- Leukemia is a cancer of blood cells (and therefore sometimes referred to as blood cancer).
- While the exact causes of blood cancer is unknown, risk factors have been identified, including radiation exposure, certain chemotherapy for cancer, smoking, family history of leukemia, and exposure to certain chemicals such as benzene.
- Common symptoms of chronic or acute leukemia may include
- Leukemia type of cancers are grouped by how quickly the disease spreads (acute or chronic) as well as by the type of blood cell that is affected (lymphocytes or myelocytes). The four main types of leukemia include acute lymphocytic leukemia (ALL), chronic lymphocytic leukemia (CLL), acute myelocytic leukemia (AML), and chronic myelocytic leukemia (CML).
- People with leukemia are at significantly increased risk for developing infections, anemia, and bleeding. Other symptoms and signs include easy bruising, weight loss, night sweats, and unexplained fevers.
- The diagnosis of leukemia is supported by findings of the medical history and examination, and examining blood and bone marrow samples under a microscope.
- Treatment of leukemia depends on the type of leukemia, certain features of the leukemia cells, the extent of the disease, and prior history of treatment, as well as the age and health of the patient.
- Most patients with leukemia are treated with chemotherapy. Some patients also may have radiation therapy and/or bone marrow transplantation.
- There is no known way to prevent leukemia.
- The prognosis of leukemia depends upon several factors, including the patient’s age, the type of leukemia, and the extent to which the cancer has spread.
There are around 62,000 new cases of leukemia each year in the U.S. and about 24,500 deaths due to leukemia. Leukemia makes up about 3.7% of all new cancer cases.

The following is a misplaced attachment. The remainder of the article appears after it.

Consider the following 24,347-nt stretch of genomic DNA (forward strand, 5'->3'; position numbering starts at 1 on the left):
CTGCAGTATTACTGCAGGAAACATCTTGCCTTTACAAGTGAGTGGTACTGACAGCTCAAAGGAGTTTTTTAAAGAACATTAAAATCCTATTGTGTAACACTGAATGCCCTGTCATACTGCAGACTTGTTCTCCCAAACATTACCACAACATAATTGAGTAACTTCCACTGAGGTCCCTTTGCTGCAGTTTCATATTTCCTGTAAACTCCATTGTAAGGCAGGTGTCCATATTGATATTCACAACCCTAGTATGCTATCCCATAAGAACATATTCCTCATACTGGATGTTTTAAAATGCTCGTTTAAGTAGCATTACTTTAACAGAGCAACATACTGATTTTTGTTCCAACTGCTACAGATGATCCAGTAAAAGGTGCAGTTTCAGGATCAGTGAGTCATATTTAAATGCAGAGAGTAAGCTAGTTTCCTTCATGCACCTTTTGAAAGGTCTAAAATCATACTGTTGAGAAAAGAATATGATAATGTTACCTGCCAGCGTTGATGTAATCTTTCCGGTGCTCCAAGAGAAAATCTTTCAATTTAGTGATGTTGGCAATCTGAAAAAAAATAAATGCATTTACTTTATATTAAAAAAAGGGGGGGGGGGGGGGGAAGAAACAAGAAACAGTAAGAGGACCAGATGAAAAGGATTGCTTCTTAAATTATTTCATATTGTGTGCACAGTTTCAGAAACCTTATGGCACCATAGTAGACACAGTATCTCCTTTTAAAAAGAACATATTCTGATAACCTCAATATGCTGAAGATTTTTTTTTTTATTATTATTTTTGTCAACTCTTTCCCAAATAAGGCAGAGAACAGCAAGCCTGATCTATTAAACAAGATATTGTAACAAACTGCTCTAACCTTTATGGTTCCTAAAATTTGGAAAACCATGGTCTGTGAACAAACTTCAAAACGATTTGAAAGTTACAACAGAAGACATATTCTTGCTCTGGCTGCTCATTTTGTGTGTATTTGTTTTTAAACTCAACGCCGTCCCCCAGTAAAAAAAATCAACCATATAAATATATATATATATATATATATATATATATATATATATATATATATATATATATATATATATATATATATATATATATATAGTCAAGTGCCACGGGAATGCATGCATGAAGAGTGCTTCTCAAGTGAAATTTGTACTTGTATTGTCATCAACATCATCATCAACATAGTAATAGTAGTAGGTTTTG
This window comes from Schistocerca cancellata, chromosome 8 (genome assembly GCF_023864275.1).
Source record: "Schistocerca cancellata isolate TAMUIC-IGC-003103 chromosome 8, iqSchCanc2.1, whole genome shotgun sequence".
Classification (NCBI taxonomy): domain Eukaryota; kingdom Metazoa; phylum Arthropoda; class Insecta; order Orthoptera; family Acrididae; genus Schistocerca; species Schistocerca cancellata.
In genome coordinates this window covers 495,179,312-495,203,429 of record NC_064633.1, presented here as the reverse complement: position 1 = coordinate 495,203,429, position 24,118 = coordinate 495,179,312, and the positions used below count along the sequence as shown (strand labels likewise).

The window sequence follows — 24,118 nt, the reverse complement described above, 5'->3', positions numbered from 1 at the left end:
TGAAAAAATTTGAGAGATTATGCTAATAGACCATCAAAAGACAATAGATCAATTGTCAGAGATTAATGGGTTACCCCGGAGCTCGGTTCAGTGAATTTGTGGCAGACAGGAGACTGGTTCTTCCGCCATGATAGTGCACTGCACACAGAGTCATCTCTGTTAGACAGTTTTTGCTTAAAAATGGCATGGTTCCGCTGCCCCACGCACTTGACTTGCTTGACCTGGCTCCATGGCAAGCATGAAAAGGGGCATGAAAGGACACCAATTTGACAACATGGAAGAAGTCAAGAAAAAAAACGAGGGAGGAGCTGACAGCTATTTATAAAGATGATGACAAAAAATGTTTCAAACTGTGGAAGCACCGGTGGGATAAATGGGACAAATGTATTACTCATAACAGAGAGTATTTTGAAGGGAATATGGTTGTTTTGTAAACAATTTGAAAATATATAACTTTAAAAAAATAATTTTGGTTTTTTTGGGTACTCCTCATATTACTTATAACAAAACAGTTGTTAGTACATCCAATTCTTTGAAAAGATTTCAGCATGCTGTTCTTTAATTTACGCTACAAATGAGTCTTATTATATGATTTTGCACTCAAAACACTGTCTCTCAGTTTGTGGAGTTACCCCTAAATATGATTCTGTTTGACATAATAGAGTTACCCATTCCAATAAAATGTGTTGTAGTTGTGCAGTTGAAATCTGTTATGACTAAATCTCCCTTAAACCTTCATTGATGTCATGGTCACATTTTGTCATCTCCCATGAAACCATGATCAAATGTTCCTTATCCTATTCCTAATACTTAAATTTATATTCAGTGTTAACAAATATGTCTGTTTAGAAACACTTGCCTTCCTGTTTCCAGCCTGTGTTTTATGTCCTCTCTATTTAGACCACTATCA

Chronic leukemias develop slowly over time. These leukemias may not cause specific symptoms at the beginning of their course. If left untreated, the cells may eventually grow to high numbers, as in acute leukemias causing similar symptoms.
Exposure to radiation is known to increase the risk of developing AML, CML, or ALL. Increases in leukemia were observed in people surviving atomic bombs. Radiation therapy for cancer can also increase the risk of leukemia.
Most cases of leukemia are not believed to be hereditary, but certain genetic mutations and conditions can be passed along to offspring that increase the chances of developing leukemia. A condition known as Li-Fraumeni syndrome is characterized by an inherited mutation in a tumor suppressor gene known as TP53, and individuals with this condition have an increased risk of leukemia and other cancers. Other hereditary conditions that can increase the risk of developing leukemia include Down syndrome, neurofibromatosis type 1, ataxia telangiectasia, and Noonan syndrome.
Leukemia risk factors:
- Exposure to radiation is known to increase the risk of developing AML, CML, or ALL. Increases in leukemia were observed in people surviving atomic bombs. Radiation therapy for cancer can also increase the risk of leukemia. Exposure to certain chemicals, including benzene (used commonly in the chemical industry), increases the risk of leukemia. Cigarette smoking is known to increase the risk of developing AML.
- Certain genetic disorders can increase the risk; Down syndrome, Li-Fraumeni syndrome, and other medical conditions can increase the risk of developing leukemia. Blood disorders known as myelodysplastic syndromes confer an increased risk of developing AML. Human T-cell leukemia virus type 1 (HTLV-1) is a virus that causes a rare type of leukemia. Certain chemotherapy drugs for cancer can increase the risk for AML or ALL.
Having risk factors does not mean that a person will definitely get leukemia, and most people with risk factors will not develop the disease. Likewise, not everyone who develops leukemia has an identifiable risk factor.
American Society of Clinical Oncology. <http://www.cancer.net/>.
United States. National Cancer Institute. “Leukemia.” Sept. 2013. <http://www.cancer.gov/cancertopics/types/leukemia>.
United States. National Cancer Institute. “What you need to know about leukemia.” 2013. <http://www.cancer.gov/publications/patient-education/leukemia.pdf>.